Today’s early morning highlights from the major news organizations, including more analysis of how the “fiscal cliff” deal impacts health programs as well as what the upcoming deficit talks might have in store for entitlement spending.
The Washington Post’s Wonkblog: The Fiscal Cliff Cuts $1.9 Billion From Obamacare. Here’s How.
The fiscal cliff deal is, obviously, mostly about preventing the fiscal cliff and stopping a wave of huge spending cuts. At the same time, legislators did find ways to make some relatively important health policy changes too. They include everything from raising Medicare doctor’s pay, repealing a part of the Obamacare and cutting over a billion from the law’s funding (Kliff, 1/2).
The Wall Street Journal: Deal Fails To Satisfy Liberal Democrats
A deal to avert the fiscal cliff and raise taxes on the wealthy left a sour aftertaste among some liberals who believe President Barack Obama wasted his political leverage by settling for a pared-down deal. … One of those showdowns is sure to include a debate over changes to entitlement programs, such as Medicare and Social Security. That has already bred tension in the Democratic ranks. Groups such as Health Care for America Now vow to oppose any cuts that would affect beneficiaries, whereas the president and other congressional Democrats have shown some willingness to make changes that would affect recipients (Murray, 1/2).
For more headlines …
The Wall Street Journal’s Washington Wire: Cliff Deal Irks Hospitals
Now that health-care providers have sifted through the fiscal-cliff package, one group is emerging as the most upset with the deal: hospitals. Several pieces of the bill, which is headed for President Barack Obama’s desk, would reduce federal payments to hospitals in exchange for staving off cuts to doctor’s pay. Hospitals are calling it a raid on their funding, which has already been subject to cuts in the health overhaul law (Radnofsky, 1/2).
The Wall Street Journal: Fresh Budget Fights Brewing
Republicans say any further deficit reduction or legislation to avoid across-the-board spending cuts should come from reducing spending. President Obama and many Democrats advocate a combination of tax increases and spending cuts. The most serious skirmish will arrive toward the end of February, when the U.S. Treasury is expected to be unable to pay all the government’s bills unless Congress boosts the federal borrowing limit (Paletta, 1/3).
The New York Times: Lawmakers Gird For Next Fiscal Clash, On The Debt Ceiling
Smarting from the president’s victory on taxes over the New Year’s holiday, Republicans in Congress are betting that their refusal to raise the $16.4 trillion debt ceiling will force Mr. Obama to the bargaining table on spending cuts and issues like changes in Medicare and Social Security (Shear and Calmes, 1/2).
The New York Times: Tax Deal Shows Possible Path Around House GOP In Fiscal Fights To Come
With the contentious 112th Congress coming to a close, the talks between the White House, Senate Republicans and Senate Democrats that secured a path around a looming fiscal crisis on Tuesday may point the way forward for President Obama as he tries to navigate his second term around House Republicans intent on blocking his agenda in the 113th. … A senior Democrat said that game plan would start in the coming weeks, when Mr. Obama addresses his agenda in his State of the Union address and lays out his budget for the 2014 fiscal year, due in early February. That opening bid should restart talks with Congress on an overarching agreement that would lock in deficit reduction through additional revenue, changes to entitlement programs and more spending cuts, to be worked out by the relevant committees in Congress (Weisman, 1/2).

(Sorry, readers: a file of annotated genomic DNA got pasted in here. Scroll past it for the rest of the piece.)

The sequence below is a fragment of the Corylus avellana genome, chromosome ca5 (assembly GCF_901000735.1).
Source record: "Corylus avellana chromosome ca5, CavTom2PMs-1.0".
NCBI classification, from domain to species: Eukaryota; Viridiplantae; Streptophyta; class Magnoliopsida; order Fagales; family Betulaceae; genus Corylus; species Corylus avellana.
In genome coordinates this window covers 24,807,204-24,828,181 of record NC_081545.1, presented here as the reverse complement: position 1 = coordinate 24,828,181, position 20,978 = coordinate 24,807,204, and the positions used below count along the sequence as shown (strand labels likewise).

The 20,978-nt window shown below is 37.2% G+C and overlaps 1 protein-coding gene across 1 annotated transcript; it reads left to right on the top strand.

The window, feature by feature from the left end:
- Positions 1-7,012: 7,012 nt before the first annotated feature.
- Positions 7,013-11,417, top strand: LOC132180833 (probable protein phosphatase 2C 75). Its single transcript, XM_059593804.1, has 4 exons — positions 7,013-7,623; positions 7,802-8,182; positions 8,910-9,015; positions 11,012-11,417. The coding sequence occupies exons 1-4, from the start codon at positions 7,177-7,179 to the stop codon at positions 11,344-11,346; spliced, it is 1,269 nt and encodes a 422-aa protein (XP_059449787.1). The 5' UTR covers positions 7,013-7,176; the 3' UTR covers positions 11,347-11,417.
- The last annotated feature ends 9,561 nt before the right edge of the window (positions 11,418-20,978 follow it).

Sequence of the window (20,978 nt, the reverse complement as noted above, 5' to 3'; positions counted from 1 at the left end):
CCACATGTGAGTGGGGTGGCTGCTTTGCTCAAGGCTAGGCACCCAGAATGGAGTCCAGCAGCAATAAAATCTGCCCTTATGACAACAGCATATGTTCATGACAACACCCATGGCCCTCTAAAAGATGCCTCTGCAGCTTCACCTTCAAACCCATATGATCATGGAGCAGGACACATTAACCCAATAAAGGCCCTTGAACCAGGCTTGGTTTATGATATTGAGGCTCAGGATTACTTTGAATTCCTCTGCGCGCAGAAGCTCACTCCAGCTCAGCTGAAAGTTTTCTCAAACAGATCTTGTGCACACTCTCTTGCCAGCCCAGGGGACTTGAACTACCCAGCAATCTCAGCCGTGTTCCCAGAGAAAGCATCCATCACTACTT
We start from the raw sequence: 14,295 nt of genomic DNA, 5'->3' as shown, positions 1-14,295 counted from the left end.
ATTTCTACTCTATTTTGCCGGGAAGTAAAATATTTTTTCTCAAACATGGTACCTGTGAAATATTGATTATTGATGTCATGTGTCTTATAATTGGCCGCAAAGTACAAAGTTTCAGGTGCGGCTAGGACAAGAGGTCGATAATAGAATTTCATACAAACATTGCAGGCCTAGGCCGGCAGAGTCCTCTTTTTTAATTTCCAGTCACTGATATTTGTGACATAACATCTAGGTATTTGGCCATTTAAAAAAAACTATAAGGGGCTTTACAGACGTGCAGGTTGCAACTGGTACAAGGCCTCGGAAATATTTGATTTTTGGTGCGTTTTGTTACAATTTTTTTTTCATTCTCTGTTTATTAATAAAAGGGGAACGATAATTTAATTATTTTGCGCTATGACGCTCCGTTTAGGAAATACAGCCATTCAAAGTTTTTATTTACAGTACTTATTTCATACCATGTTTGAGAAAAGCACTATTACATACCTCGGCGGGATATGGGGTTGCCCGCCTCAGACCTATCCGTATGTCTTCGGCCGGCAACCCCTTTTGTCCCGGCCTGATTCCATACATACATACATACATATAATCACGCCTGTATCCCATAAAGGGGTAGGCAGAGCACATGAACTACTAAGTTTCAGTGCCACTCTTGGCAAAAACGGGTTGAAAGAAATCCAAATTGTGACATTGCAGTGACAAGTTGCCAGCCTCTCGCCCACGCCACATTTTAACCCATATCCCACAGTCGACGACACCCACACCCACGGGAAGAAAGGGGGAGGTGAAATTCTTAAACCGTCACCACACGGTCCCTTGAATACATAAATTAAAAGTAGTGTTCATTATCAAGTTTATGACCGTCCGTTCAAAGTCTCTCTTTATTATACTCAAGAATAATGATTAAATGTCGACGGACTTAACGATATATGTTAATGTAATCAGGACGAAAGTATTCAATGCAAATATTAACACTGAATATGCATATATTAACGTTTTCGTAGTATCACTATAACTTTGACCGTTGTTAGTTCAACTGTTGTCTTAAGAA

Los Angeles Times: News Analysis: Parties’ Role Reversal Complicates Spending Debates
At its core, the debate over the size of government and how to pay for it pits the interests of the huge baby boom generation, now mostly in their 50s and 60s, against the needs of the even larger cohort in their teens and 20s. With limited government money to spend, how much should go to paying medical bills for retirees versus subsidizing college loans, job training and healthcare for young families with children? As they grapple with that, the party of small government increasingly relies on the votes of people dependent on entitlement spending. And the party that created the massive government programs for retirees has more and more become the political home of the young (Lauter, 1/2).
Politico: 5 States To Watch On The Implementation Of ACA
States entered 2012 not knowing whether President Barack Obama’s health care law would survive. They enter 2013 facing the reality of impending deadlines and tough choices that can’t be put off much longer. Even states that have turned down the chance to build their own exchanges — about 30 in all — have about six weeks to decide whether they want to partner with the feds on key functions. Although states don’t face a deadline to say whether they’ll expand their Medicaid programs under the Affordable Care Act, the clock is definitely ticking (Millman, 1/3).
Los Angeles Times: Hobby Lobby To Defy Law On Contraception Coverage
After losing a last-minute appeal to the Supreme Court, craft stores chain Hobby Lobby said it would defy a federal healthcare mandate requiring employers to provide their workers with insurance that covers emergency contraceptives (Li, 1/1).
USA Today: Dental Therapists Aim To Fill Dental-Care Gap
With a growing number of people on medical assistance or without insurance needing dental care and an insufficient number of dentists, “The need for dental therapists is huge,” says Meyer, among the first nine graduates of the University of Minnesota School of Dentistry’s Dental Therapy program in 2011. The school’s second graduating class of nine students received their degrees earlier this month (Healy, 1/2).